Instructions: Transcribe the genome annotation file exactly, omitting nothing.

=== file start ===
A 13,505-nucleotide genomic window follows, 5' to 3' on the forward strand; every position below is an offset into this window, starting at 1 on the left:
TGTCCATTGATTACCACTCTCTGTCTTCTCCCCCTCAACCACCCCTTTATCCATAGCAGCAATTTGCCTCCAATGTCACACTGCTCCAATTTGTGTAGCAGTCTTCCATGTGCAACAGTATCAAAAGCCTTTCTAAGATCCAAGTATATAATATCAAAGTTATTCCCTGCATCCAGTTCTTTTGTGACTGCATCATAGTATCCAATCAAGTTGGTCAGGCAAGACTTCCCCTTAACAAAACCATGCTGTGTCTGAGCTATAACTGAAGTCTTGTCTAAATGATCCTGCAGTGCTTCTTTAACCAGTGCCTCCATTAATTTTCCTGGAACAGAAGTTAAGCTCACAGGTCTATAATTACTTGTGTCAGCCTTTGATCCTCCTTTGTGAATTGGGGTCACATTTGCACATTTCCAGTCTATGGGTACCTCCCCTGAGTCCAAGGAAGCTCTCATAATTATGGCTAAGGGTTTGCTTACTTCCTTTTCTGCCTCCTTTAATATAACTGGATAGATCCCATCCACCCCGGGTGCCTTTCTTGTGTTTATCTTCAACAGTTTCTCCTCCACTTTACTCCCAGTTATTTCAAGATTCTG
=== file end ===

A 13,505-nucleotide genomic window follows, 5' to 3' on the forward strand; every position below is an offset into this window, starting at 1 on the left:
TGTCCATTGATTACCACTCTCTGTCTTCTCCCCCTCAACCACCCCTTTATCCATAGCAGCAATTTGCCTCCAATGTCACACTGCTCCAATTTGTGTAGCAGTCTTCCATGTGCAACAGTATCAAAAGCCTTTCTAAGATCCAAGTATATAATATCAAAGTTATTCCCTGCATCCAGTTCTTTTGTGACTGCATCATAGTATCCAATCAAGTTGGTCAGGCAAGACTTCCCCTTAACAAAACCATGCTGTGTCTGAGCTATAACTGAAGTCTTGTCTAAATGATCCTGCAGTGCTTCTTTAACCAGTGCCTCCATTAATTTTCCTGGAACAGAAGTTAAGCTCACAGGTCTATAATTACTTGTGTCAGCCTTTGATCCTCCTTTGTGAATTGGGGTCACATTTGCACATTTCCAGTCTATGGGTACCTCCCCTGAGTCCAAGGAAGCTCTCATAATTATGGCTAAGGGTTTGCTTACTTCCTTTTCTGCCTCCTTTAATATAACTGGATAGATCCCATCCACCCCGGGTGCCTTTCTTGTGTTTATCTTCAACAGTTTCTCCTCCACTTTACTCCCAGTTATTTCAAGATTCTG